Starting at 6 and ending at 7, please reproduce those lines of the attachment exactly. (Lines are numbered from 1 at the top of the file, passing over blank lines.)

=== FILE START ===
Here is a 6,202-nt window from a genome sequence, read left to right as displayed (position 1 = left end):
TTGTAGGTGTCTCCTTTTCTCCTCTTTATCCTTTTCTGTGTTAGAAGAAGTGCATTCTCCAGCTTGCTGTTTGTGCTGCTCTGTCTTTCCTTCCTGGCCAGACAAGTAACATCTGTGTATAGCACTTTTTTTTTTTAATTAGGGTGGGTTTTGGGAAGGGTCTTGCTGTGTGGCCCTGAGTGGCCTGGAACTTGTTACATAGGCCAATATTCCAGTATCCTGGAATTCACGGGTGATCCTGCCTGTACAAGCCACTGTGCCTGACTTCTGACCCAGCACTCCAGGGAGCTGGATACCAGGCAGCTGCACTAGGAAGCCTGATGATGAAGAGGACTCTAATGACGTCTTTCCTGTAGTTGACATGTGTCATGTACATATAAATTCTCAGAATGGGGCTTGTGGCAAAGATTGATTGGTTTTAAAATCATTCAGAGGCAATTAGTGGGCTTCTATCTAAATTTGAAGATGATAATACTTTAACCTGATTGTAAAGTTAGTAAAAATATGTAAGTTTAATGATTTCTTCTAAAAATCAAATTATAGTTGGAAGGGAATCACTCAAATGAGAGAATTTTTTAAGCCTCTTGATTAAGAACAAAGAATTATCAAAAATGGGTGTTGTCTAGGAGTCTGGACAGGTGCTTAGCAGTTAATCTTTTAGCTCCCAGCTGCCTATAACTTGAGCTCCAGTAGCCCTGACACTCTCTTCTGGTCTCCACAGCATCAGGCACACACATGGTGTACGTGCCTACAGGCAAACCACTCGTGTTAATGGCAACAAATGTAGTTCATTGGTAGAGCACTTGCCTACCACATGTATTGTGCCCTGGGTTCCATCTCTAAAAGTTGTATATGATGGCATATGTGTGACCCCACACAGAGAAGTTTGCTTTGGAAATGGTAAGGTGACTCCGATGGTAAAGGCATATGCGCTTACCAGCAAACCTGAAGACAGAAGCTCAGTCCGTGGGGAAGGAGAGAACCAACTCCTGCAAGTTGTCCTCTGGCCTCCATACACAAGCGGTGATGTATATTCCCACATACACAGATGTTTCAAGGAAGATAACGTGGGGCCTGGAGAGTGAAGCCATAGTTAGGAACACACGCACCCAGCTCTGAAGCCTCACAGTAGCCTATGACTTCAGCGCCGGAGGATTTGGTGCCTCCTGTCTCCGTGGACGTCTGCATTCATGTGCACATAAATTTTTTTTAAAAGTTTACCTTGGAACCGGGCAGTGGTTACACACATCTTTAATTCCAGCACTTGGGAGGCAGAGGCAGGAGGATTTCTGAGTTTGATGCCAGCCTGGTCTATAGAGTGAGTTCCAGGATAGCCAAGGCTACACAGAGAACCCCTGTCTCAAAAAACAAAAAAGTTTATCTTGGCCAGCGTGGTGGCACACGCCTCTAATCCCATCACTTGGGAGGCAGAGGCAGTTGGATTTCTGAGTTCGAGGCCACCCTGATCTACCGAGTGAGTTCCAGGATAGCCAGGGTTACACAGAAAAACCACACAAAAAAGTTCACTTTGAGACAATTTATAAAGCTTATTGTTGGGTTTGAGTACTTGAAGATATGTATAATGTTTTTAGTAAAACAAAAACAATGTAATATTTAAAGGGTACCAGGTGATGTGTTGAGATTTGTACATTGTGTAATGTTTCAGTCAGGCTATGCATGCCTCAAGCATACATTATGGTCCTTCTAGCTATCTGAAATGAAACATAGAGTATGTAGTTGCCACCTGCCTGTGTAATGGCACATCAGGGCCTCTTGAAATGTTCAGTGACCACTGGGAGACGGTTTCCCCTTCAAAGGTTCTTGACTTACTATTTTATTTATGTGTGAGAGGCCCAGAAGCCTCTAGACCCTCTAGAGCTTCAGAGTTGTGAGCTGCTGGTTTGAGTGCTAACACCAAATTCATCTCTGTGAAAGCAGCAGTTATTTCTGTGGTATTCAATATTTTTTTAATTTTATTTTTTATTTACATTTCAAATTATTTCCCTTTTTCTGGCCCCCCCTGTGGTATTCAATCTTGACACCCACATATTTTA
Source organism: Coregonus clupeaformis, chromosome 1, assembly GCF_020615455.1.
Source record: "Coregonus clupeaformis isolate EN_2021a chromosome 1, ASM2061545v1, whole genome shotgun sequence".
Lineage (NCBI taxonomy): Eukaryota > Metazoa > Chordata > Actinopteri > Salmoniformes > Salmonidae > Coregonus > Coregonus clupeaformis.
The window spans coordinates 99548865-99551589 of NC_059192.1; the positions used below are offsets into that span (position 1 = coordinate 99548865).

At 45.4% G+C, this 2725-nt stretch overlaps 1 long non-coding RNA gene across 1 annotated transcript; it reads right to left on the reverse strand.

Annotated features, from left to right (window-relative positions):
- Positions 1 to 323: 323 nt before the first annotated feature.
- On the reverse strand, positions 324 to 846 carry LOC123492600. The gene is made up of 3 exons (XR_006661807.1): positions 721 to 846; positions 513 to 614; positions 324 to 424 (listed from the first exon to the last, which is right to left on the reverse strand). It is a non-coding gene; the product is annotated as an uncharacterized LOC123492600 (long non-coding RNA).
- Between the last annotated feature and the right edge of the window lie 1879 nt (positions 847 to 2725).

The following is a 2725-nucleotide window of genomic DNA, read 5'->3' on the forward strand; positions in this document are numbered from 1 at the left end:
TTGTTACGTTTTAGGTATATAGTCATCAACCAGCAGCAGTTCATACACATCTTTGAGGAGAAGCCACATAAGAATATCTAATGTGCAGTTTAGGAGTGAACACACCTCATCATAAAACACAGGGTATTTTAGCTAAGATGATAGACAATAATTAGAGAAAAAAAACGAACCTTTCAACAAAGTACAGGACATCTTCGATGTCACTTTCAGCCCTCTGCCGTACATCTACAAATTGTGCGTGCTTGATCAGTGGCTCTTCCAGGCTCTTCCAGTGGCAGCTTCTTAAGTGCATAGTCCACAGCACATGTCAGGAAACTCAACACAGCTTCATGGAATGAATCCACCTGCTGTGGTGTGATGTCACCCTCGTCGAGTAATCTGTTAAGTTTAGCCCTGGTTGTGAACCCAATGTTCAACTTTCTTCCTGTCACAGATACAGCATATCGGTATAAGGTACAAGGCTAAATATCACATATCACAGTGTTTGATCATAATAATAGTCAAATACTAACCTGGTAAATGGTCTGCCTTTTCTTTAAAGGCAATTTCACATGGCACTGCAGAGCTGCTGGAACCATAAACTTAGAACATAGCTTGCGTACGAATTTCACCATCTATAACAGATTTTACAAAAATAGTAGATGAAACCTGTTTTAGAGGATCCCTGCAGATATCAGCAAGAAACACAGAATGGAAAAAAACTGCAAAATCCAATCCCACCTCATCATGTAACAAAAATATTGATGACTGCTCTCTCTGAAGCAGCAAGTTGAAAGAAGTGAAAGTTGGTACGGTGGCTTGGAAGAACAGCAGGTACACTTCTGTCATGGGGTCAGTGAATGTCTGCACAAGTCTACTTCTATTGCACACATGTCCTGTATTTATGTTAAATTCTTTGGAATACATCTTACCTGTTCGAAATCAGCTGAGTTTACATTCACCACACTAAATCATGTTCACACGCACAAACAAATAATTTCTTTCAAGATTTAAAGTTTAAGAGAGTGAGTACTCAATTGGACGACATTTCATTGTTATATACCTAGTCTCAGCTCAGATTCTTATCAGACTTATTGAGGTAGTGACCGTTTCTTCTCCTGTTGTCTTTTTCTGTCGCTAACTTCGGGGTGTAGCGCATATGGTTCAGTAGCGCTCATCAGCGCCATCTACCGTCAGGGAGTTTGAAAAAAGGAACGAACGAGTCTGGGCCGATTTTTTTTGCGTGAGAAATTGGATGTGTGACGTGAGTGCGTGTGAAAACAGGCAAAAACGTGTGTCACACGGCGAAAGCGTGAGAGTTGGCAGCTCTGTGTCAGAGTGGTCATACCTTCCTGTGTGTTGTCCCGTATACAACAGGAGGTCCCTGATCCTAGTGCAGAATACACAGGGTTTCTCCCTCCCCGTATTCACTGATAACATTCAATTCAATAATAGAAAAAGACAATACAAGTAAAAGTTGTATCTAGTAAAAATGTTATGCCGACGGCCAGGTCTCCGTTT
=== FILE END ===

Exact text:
The window spans coordinates 99548865-99551589 of NC_059192.1; the positions used below are offsets into that span (position 1 = coordinate 99548865).

At 45.4% G+C, this 2725-nt stretch overlaps 1 long non-coding RNA gene across 1 annotated transcript; it reads right to left on the reverse strand.